Lord & Taylor Confirms Yonkers Unit - Lord & Taylor says Yonkers, N.Y., could just be the first stop on a new expansion trail. “Business has been very strong. We are looking to open new stores to expand our concept,” Richard Baker, chairman of Lord & Taylor’s parent company, the Hudson’s Bay Trading Co., told WWD. “We are working on a number of additional full-line stores, in addition to outlets, in existing markets and perhaps new markets.” He didn’t specify any potential sites. Baker, and Forest City Enterprises Inc., developer of the Ridge Hill mixed-use center in Yonkers, confirmed Friday that Lord & Taylor will open an 80,000-square-foot, two-level unit on the site in spring 2012. Yonkers marks Lord & Taylor’s first regular-price store opening in 10 years. Lord & Taylor now operates 46 units concentrated in the Northeast. There are also stores in Washington, Chicago and Detroit. Lord & Taylor opened its first two outlets this year. “Ridge Hill is located in a portion of Westchester with great demographics. We think it is very underserved,” Baker said. <WWD>
Hedgeye Retail’s Take: Growth=IPO (eventually).
What's Next for Mindy Meads? - Mindy Meads, Aeropostale Inc.’s co-chief executive officer, herself chose to leave the company, market sources said. The disclosure Wednesday that Meads’ last day at the retailer is Dec. 15 surprised the investment community. Meads could not be reached for comment about the reasons for her departure. An Aéropostale spokesman said Meads will “pursue other interests,” and that she’s leaving the company with a “solid infrastructure” of merchants. Some sources said she didn’t always see eye to eye with former ceo Julian Geiger, who resigned earlier this year. Geiger, who remains as chairman, named Meads and then-chief operating officer and executive vice president Thomas Johnson co-ceos in February. The shared position is atypical, and sources said that Meads became less directly involved with merchandising, a role at which she excelled. Before Meads joined Aéropostale three years ago, boxy sweatshirts and traditional cotton T-shirts lined the store’s shelves. Meads infused the brand with a trendy sensibility while keeping prices low. <WWD>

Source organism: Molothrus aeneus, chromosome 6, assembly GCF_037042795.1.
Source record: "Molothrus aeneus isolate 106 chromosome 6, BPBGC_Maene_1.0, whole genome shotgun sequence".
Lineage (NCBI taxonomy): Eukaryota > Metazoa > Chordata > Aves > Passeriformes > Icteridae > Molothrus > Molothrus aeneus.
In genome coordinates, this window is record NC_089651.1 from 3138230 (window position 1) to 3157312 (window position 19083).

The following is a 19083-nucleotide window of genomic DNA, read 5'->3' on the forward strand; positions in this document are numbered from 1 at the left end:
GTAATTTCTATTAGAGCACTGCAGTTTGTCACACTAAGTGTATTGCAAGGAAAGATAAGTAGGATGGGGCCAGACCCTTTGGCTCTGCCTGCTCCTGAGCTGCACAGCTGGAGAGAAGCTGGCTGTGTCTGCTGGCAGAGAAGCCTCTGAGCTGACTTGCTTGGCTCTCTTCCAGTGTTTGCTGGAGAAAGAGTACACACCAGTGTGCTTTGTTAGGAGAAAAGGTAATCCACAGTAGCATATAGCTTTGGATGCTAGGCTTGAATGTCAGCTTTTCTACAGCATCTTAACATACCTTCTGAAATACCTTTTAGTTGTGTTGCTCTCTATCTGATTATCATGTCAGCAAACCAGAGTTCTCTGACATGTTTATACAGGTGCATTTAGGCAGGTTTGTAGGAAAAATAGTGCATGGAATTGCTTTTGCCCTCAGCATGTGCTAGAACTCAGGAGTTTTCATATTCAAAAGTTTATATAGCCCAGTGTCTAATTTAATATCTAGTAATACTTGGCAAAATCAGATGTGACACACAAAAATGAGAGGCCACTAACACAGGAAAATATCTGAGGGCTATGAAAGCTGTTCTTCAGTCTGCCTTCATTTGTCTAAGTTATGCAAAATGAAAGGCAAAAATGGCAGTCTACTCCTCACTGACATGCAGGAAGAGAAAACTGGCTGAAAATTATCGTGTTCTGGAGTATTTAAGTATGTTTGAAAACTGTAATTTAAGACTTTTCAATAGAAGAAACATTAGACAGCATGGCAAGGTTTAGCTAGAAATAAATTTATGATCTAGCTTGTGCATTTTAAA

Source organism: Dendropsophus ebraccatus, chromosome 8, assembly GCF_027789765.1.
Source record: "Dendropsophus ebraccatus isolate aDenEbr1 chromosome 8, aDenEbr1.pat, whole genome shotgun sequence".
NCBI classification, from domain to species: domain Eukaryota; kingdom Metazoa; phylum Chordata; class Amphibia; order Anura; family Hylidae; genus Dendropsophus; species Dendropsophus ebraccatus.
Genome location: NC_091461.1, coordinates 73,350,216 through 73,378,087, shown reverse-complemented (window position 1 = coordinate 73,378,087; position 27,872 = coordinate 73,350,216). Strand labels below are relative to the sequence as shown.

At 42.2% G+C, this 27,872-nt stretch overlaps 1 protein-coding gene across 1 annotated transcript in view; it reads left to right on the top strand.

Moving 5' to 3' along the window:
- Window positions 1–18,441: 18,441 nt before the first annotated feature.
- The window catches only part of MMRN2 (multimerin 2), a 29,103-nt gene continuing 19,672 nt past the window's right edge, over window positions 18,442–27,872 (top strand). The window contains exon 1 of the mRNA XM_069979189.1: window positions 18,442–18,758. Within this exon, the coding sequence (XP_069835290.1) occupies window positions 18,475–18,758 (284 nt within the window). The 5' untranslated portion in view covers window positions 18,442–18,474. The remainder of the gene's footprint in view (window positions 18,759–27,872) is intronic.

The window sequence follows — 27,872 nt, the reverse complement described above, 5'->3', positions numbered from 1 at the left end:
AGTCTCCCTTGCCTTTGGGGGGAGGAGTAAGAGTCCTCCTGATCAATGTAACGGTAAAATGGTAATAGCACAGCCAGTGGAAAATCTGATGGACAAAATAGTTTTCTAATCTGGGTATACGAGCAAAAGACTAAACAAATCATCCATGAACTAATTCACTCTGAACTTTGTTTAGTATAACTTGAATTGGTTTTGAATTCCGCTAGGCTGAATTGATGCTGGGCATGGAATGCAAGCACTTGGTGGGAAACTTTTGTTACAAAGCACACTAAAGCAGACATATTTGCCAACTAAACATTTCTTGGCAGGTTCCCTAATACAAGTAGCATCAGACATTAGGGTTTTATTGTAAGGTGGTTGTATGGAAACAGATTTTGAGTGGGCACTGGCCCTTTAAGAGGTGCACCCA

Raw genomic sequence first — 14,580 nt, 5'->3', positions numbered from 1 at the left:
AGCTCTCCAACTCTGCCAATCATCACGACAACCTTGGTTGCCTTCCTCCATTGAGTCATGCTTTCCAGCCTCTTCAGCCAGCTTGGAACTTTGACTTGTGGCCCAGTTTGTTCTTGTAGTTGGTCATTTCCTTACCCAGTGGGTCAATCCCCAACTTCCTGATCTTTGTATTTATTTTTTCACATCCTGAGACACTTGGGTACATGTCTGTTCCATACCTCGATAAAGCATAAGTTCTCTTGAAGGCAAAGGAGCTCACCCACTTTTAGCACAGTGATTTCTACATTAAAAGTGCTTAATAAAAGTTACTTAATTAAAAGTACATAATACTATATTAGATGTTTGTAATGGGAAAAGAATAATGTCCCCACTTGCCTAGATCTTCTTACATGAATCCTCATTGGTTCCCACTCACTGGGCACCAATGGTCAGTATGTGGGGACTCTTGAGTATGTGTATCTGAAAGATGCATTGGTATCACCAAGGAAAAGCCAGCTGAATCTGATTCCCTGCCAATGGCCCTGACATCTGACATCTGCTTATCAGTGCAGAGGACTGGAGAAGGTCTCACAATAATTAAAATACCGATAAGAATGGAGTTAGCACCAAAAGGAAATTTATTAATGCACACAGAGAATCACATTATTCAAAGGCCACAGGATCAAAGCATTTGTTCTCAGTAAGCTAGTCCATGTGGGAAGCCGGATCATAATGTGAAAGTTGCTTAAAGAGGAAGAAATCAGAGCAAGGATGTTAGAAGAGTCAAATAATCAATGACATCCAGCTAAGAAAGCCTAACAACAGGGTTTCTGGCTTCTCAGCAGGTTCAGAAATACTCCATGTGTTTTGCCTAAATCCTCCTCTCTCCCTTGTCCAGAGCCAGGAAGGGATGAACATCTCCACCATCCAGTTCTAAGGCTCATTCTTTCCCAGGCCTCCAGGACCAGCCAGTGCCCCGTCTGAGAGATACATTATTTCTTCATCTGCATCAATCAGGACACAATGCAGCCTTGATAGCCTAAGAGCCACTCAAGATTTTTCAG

Hedgeye Retail’s Take: Not surprisingly co-CEO’s didn’t work out. This was one of our top risks as it pertained to ARO beginning the day the succession plan was originally announced.
Jimmy Choo to Relaunch Men's Footwear - Jimmy Choo is re-entering the men’s footwear arena. Though the London-based luxury brand had previously offered men’s shoes (the line was discontinued in 2002), its multi-gender collaboration last year with H&M prompted it to embark on a new collection, set for fall ’11. “The H&M collaboration showed us that our brand is bigger than our business today and that there is a demand for the Jimmy Choo aesthetic in the men’s categories,” said CEO Joshua Schulman. “Creating a focused Jimmy Choo men’s shoe collection at the luxury level is consistent with our goal of evolving into a significant dual gender lifestyle brand across categories, channels and geographies.” The Italian-made assortment of about 12 styles will include dress shoes, moccasins, biker boots, sneakers and evening slippers in a variety of colors and materials. <WWD>
Hedgeye Retail’s Take: Is there really demand for men’s Jimmy Choo’s or just the co-branded, cheaper collabs with H&M? Sounds like yet another attempt to diversify ahead of another impending IPO.
Amazon invests $175 million in Groupon rival LivingSocial - While analysts await confirmation of rumors that Google Inc. will acquire Groupon, the daily deal site’s principal rival LivingSocial announced yesterday that it secured a $175 million investment from Amazon.com Inc. LivingSocial also announced it raised $8 million from venture capital firm Lightspeed Venture Partners. LivingSocial says it generates revenue of more than $1 million a day on average. It says it expects its 2011 revenue will surpass $500 million .Amazon.com, No. 1 in the Internet Retailer Top 500 Guide, investing in LivingSocial is a clear sign the world’s largest online retailer intends to become a bigger player in both online daily deals as well as in local commerce, says Colin Sebastian, an analyst for Lazard Capital Markets who covers e-commerce stocks. <Internet Retailer>
Hedgeye Retail’s Take: Clearly a cheaper way to play the “Groupon” euphoria in an industry that has yet to consolidate and shake out all the fringe players. Interestingly, this puts Amazon slightly closer to the physical world of retailing with the coupon site generally focused on local, real-world discounts.